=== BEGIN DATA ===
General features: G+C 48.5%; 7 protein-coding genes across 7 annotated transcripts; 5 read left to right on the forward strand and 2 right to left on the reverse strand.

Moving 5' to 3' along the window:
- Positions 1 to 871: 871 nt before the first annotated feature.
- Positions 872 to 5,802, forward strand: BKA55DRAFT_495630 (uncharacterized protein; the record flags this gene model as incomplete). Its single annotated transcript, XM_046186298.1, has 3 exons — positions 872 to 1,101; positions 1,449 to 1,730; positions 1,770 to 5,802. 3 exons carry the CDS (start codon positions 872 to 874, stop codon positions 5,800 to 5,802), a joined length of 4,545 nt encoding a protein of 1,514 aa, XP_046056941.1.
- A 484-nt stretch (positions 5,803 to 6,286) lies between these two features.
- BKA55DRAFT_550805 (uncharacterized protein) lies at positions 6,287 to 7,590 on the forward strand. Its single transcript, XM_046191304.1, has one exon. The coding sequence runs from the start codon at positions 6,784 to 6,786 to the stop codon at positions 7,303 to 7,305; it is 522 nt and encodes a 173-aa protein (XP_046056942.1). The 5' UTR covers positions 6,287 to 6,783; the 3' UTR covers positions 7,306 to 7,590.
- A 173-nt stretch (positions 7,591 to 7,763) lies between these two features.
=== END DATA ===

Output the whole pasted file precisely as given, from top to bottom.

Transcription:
General features: G+C 48.5%; 7 protein-coding genes across 7 annotated transcripts; 5 read left to right on the forward strand and 2 right to left on the reverse strand.

Moving 5' to 3' along the window:
- Positions 1 to 871: 871 nt before the first annotated feature.
- Positions 872 to 5,802, forward strand: BKA55DRAFT_495630 (uncharacterized protein; the record flags this gene model as incomplete). Its single annotated transcript, XM_046186298.1, has 3 exons — positions 872 to 1,101; positions 1,449 to 1,730; positions 1,770 to 5,802. 3 exons carry the CDS (start codon positions 872 to 874, stop codon positions 5,800 to 5,802), a joined length of 4,545 nt encoding a protein of 1,514 aa, XP_046056941.1.
- A 484-nt stretch (positions 5,803 to 6,286) lies between these two features.
- BKA55DRAFT_550805 (uncharacterized protein) lies at positions 6,287 to 7,590 on the forward strand. Its single transcript, XM_046191304.1, has one exon. The coding sequence runs from the start codon at positions 6,784 to 6,786 to the stop codon at positions 7,303 to 7,305; it is 522 nt and encodes a 173-aa protein (XP_046056942.1). The 5' UTR covers positions 6,287 to 6,783; the 3' UTR covers positions 7,306 to 7,590.
- A 173-nt stretch (positions 7,591 to 7,763) lies between these two features.